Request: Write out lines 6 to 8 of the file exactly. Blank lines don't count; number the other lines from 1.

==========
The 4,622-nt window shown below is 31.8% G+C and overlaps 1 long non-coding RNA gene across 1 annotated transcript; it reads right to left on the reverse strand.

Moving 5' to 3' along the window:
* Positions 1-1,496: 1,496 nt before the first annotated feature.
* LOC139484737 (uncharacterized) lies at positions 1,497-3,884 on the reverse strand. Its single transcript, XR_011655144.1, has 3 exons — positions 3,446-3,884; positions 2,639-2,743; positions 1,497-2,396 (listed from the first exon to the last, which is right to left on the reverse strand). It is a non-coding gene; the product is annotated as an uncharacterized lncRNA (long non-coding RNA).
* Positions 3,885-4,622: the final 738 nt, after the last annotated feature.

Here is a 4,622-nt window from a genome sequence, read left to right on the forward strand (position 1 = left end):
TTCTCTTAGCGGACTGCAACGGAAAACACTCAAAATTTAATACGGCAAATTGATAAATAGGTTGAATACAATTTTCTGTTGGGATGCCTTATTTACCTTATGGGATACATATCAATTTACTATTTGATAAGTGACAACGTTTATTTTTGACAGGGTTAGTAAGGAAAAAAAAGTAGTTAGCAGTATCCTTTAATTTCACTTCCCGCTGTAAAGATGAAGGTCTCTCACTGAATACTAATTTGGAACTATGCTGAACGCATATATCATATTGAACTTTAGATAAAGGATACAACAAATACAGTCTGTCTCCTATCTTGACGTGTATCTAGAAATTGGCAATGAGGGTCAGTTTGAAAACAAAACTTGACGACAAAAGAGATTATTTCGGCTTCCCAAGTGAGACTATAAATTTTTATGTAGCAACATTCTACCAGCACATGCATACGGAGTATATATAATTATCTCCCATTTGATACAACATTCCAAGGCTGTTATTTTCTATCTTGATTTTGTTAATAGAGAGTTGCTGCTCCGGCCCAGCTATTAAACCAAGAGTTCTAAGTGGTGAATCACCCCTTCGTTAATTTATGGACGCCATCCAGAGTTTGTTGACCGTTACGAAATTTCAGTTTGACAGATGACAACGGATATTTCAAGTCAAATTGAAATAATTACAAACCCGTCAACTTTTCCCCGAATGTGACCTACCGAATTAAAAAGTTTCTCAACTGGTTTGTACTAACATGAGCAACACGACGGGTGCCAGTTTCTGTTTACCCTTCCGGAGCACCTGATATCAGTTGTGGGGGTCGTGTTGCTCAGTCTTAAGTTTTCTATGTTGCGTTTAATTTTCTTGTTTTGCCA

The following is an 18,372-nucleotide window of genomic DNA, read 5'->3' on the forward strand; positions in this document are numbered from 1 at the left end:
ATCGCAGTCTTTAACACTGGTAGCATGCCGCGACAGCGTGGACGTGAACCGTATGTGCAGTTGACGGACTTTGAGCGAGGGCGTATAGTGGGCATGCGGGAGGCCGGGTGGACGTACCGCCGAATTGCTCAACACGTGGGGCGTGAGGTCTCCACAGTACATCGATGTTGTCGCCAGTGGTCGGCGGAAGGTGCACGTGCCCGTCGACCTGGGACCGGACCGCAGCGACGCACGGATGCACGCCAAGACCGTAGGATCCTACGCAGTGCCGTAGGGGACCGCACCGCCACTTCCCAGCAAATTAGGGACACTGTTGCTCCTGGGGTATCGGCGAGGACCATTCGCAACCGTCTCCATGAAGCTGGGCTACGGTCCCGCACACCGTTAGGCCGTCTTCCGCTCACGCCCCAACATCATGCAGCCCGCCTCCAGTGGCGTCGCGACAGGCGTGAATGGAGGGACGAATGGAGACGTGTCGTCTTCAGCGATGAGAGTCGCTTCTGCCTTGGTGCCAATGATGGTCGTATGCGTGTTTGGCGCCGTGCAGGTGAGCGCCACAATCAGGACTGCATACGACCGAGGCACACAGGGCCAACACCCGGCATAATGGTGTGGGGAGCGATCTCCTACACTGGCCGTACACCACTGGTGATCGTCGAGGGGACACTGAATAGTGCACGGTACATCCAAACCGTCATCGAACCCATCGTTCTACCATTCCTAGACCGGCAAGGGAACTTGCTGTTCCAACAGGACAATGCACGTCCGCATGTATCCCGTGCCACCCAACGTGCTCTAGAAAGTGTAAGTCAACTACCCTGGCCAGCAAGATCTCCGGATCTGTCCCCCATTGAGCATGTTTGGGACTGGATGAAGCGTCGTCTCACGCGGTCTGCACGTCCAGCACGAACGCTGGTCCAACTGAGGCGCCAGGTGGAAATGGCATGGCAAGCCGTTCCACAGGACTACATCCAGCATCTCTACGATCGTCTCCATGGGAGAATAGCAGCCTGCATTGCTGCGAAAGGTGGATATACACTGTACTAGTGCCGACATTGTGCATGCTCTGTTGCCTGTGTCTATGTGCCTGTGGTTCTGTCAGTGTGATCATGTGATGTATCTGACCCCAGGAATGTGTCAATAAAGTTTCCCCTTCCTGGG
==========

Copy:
Here is a 4,622-nt window from a genome sequence, read left to right on the forward strand (position 1 = left end):
TTCTCTTAGCGGACTGCAACGGAAAACACTCAAAATTTAATACGGCAAATTGATAAATAGGTTGAATACAATTTTCTGTTGGGATGCCTTATTTACCTTATGGGATACATATCAATTTACTATTTGATAAGTGACAACGTTTATTTTTGACAGGGTTAGTAAGGAAAAAAAAGTAGTTAGCAGTATCCTTTAATTTCACTTCCCGCTGTAAAGATGAAGGTCTCTCACTGAATACTAATTTGGAACTATGCTGAACGCATATATCATATTGAACTTTAGATAAAGGATACAACAAATACAGTCTGTCTCCTATCTTGACGTGTATCTAGAAATTGGCAATGAGGGTCAGTTTGAAAACAAAACTTGACGACAAAAGAGATTATTTCGGCTTCCCAAGTGAGACTATAAATTTTTATGTAGCAACATTCTACCAGCACATGCATACGGAGTATATATAATTATCTCCCATTTGATACAACATTCCAAGGCTGTTATTTTCTATCTTGATTTTGTTAATAGAGAGTTGCTGCTCCGGCCCAGCTATTAAACCAAGAGTTCTAAGTGGTGAATCACCCCTTCGTTAATTTATGGACGCCATCCAGAGTTTGTTGACCGTTACGAAATTTCAGTTTGACAGATGACAACGGATATTTCAAGTCAAATTGAAATAATTACAAACCCGTCAACTTTTCCCCGAATGTGACCTACCGAATTAAAAAGTTTCTCAACTGGTTTGTACTAACATGAGCAACACGACGGGTGCCAGTTTCTGTTTACCCTTCCGGAGCACCTGATATCAGTTGTGGGGGTCGTGTTGCTCAGTCTTAAGTTTTCTATGTTGCGTTTAATTTTCTTGTTTTGCCA

The following is an 18,372-nucleotide window of genomic DNA, read 5'->3' on the forward strand; positions in this document are numbered from 1 at the left end: